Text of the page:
The focus of this article will be on how to incorporate the first science and engineering practice, asking questions, into your chemistry instruction. The most common professional development technique I have encountered regarding this practice is Question Formulation Technique (QFT).
Face to face professional development provides the opportunity for teachers to learn from and share with other teachers. This post provides an example of one of the many great ideas that I have learned from other teachers.
I recently watched a video in which a chemist (who goes by the nickname “NurdRage”) activated a chemiluminescent reaction by vapor deposition. I wanted to try it out for myself! Unfortunately, oxalyl chloride is toxic, corrosive, and a lachrymator. Thus, the experiment conducted by NurdRage needs to be conducted in a hood, and it is not particularly amenable to simple presentations. I began to wonder how I could create this vapor activated chemiluminescence using simple materials.
As our Gas Laws unit was coming to an end, it was time to create the test. As I thought of potential test questions that were both challenging and in alignment with the learning objectives we had previously identified for the unit, I was reminded of a multiple-choice question I had been shown in an old Modeling InstructionTM resource.
It is becoming increasingly important for citizens to understand various concepts related to climate change and global warming. This post describes several chemical concepts that are pertinent to these issues, in the hopes that teachers of science and chemistry can introduce the topic of climate change into their classrooms and everyday discussions.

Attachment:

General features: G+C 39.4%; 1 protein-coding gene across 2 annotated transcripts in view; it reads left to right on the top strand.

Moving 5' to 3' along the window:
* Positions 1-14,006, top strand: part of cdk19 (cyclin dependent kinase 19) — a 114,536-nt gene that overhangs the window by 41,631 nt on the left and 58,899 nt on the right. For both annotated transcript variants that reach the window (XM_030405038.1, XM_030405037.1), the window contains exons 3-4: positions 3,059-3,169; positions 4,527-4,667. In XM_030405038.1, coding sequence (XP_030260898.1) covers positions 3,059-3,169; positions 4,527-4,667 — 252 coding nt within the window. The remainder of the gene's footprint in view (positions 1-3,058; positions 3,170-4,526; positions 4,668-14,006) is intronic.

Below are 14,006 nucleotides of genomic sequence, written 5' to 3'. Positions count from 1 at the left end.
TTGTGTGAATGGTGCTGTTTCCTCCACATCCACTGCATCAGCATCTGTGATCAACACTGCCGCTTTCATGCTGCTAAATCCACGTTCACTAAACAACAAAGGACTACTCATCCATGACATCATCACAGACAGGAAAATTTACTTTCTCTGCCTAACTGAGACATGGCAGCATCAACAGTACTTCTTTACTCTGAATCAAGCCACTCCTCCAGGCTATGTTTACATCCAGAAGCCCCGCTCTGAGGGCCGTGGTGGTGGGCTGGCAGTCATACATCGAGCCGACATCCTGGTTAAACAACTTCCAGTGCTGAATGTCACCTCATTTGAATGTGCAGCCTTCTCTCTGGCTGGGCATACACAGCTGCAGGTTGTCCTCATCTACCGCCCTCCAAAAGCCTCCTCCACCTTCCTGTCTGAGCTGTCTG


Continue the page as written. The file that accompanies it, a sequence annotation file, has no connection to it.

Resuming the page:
The solution to Chemical Mystery #9: Liquid Nitrogen vs. Dry Ice is presented. Why does liquid nitrogen launch the bucket so much higher than dry ice and water?
A 2L soda pop bottle is filled about one-third full with either liquid nitrogen or solid carbon dioxide (dry ice) and water. The bottle is sealed and a plastic bucket is placed on top. Do you think the liquid nitrogen or dry ice and water will make the bucket go higher? Can you explain the results using chemistry?
Have you ever wondered where the cloud comes from when dry ice is placed in water? If you think the answer is “atmospheric water vapor”, be sure to read this post because experimental evidence suggests that this explanation is wrong.
The August 2016 issue of the Journal of Chemical Education is now available online to subscribers. Topics featured in this issue include: blue bottle reaction revisited; precollege professional development; chemical education research on intermolecular interactions and bonding; integrated courses; activities involving kinetics, enzymes, and gases; nanomaterial & polymer laboratories; organic synthesis; NMR teaching resources; book recommendations for summer reading.
Solution to Chemical Mystery #6 is presented. Also, concepts related to the chemical can crush demo are briefly discussed.